Endometrial (Uterine) Cancer Overview

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Treating Endometrial Cancer TOPICS

Surgery for endometrial cancer


The main treatment for endometrial cancer is an operation to take out the uterus and cervix. This is called a hysterectomy. If only the uterus is removed, it is called a simple or total hysterectomy. If the tissue around the uterus (including the upper part of the vagina) is also removed, it is called a radical hysterectomy. This is used for more advanced cancers.

Standard (or “open”) hysterectomies are done two ways:

  • In an abdominal hysterectomy, the uterus is removed through a cut (incision) in the belly
  • In a vaginal hysterectomy, the uterus is removed through the vagina

A hysterectomy can also be done through the belly (abdomen) using laparoscopy. Laparoscopy is a technique that lets the surgeon look at the inside of the abdomen and pelvis through tubes put in through very small incisions. Small instruments can be controlled through the tubes. This allows the surgeon to operate without making a large cut into the abdomen. Surgery for endometrial cancer using laparoscopy seems to be just as good as standard operations if done by a surgeon who has a lot of experience in laparoscopic cancer surgery. Laparascopic surgery can also be done using a special robot such as the DaVinci® robot.

Bilateral salpingo-oophorectomy

Removing the ovaries and fallopian tubes (bilateral salpingo-oophorectomy) is not officially part of a hysterectomy but it is often done at the same time. For some younger women with very early stage endometrial cancer, leaving the ovaries in may be an option.

Lymph node surgery

To find out the stage of the cancer, lymph nodes in the pelvis and around the aorta will also need to be removed (see below). This can be done at the same time as an abdominal or laparoscopic hysterectomy or as a separate procedure.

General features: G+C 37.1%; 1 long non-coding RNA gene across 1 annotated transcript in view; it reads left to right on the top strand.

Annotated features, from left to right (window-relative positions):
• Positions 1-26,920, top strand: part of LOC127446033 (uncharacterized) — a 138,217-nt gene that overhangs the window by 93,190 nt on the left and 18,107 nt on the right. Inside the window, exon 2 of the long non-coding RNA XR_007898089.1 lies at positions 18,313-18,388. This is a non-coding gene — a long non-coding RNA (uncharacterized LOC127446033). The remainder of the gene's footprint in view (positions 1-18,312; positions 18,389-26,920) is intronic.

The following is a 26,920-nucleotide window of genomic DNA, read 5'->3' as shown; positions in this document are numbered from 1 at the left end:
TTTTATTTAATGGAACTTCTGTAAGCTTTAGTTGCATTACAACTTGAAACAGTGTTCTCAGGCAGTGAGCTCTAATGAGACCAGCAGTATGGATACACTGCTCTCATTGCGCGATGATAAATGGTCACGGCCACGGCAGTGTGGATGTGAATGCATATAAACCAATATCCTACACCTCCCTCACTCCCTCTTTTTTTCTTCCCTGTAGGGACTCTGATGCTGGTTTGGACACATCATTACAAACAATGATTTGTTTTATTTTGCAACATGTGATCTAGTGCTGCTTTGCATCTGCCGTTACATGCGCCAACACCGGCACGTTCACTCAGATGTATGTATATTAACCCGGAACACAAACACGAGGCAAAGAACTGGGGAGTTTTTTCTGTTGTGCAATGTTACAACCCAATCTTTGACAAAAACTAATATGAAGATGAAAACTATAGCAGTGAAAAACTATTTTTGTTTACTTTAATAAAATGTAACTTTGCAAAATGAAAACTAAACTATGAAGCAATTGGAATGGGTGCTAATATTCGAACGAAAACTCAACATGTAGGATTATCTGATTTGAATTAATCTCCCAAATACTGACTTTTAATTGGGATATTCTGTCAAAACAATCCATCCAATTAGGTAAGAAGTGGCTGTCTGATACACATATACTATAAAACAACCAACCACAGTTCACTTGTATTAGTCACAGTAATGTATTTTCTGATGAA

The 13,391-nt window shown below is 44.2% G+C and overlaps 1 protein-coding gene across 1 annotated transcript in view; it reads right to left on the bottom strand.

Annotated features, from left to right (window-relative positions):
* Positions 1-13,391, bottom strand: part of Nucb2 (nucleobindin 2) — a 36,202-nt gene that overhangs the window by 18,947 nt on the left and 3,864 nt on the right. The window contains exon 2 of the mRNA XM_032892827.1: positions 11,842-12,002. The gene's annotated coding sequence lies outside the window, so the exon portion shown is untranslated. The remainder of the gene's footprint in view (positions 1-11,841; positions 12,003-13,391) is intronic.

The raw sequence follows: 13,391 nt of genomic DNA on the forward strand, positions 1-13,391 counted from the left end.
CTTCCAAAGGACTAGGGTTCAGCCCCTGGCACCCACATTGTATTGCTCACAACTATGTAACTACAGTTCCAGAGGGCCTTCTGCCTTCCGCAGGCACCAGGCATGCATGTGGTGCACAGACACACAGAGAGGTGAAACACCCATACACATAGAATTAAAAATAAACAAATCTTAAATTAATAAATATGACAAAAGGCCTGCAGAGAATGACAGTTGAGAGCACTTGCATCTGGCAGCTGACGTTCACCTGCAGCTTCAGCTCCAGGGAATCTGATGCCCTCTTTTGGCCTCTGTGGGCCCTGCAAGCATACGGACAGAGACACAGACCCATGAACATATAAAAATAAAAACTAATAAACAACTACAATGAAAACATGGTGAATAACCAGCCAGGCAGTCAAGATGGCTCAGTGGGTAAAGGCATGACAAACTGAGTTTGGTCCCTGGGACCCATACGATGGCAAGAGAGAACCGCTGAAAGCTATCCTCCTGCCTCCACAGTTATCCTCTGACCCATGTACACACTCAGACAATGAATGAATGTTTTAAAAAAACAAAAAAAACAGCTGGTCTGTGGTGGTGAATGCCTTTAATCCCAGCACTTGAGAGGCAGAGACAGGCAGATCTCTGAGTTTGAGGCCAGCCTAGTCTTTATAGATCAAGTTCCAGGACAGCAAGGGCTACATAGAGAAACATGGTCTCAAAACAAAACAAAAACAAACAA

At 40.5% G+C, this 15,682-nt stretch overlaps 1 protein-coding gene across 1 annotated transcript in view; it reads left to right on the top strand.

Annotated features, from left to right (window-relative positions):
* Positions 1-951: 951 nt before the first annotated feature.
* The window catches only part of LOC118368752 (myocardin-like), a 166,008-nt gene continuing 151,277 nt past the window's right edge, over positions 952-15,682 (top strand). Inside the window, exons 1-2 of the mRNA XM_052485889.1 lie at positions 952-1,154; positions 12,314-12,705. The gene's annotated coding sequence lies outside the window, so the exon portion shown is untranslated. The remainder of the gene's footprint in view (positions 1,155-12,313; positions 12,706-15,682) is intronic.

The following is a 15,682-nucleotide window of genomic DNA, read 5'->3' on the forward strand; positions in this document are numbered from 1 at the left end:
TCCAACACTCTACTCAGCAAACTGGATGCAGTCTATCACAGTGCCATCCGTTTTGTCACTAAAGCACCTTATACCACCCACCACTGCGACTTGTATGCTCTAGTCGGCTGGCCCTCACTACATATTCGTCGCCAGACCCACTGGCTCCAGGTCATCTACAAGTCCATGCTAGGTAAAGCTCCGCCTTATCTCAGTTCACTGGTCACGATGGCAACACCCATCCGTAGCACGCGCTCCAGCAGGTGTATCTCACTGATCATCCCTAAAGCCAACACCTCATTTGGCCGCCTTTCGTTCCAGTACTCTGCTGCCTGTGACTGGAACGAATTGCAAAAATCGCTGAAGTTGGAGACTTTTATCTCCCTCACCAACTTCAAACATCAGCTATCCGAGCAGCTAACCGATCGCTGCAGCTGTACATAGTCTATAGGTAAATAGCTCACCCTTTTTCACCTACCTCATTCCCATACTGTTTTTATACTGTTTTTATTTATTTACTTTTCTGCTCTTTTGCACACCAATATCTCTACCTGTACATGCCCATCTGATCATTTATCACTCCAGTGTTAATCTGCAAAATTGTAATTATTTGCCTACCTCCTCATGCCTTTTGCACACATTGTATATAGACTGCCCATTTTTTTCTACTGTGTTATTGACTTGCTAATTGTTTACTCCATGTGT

If many of these lymph nodes are removed it is called a lymph node dissection. If only a few of the lymph nodes are removed, it is called lymph node sampling. Either way, the removed lymph nodes are looked at to see if they contain cancer cells.

Pelvic washings

To look for small numbers of cancer cells that are too small to see, the surgeon can “wash” the abdominal and pelvic areas with salt water (saline). The fluid is sent to the lab to see if it contains cancer cells.

Other methods to look for cancer spread

Omentectomy: The omentum is a layer of fatty tissue that covers the belly contents like an apron. When this tissue is removed, it is called an omentectomy. Sometimes the omentum is removed during a hysterectomy because it contains cancer or so it can be checked for cancer spread.

Peritoneal biopsies: The tissue lining the pelvis and abdomen is called the peritoneum. Peritoneal biopsies remove small pieces of this lining to check for cancer cells.

Tumor debulking

If cancer has spread throughout the abdomen, the surgeon may try to remove as much of the tumor as possible. This is called debulking. Debulking a cancer can help other treatments work better. Tumor debulking is helpful for other types of cancer, and it may also be helpful in treating women some women with endometrial cancer.

Recovery after surgery

For an abdominal hysterectomy, the hospital stay is usually 3 to 7 days. Complete recovery takes about 4 to 6 weeks. A laparoscopic procedure or vaginal hysterectomy usually requires a hospital stay of 1 to 2 days and 2 to 3 weeks for recovery. Problems are rare but could include a lot of bleeding, wound infection, and damage to the urine system or the intestines.

Side effects of surgery

A woman cannot become pregnant after a hysterectomy. For women who had not gone through menopause before surgery, taking out the ovaries will cause menopause. This can lead to symptoms like hot flashes, night sweats, and vaginal dryness. Taking out lymph nodes in the pelvis can lead to a buildup of fluid in the legs, a problem called lymphedema. This happens more often if radiation is given after surgery. Women who had a radical hysterectomy may need a catheter to drain the bladder for a time after surgery.

More detailed information about surgery for endometrial cancer can be found in our document Endometrial Cancer.

For more on lymphedema, see our document Understanding Lymphedema – for Cancers Other than Breast Cancer.

Surgery and menopausal symptoms can also affect your sex life. For more, you can read our booklet Sexuality for the Woman With Cancer.

Last Medical Review: 11/08/2013
Last Revised: 01/08/2015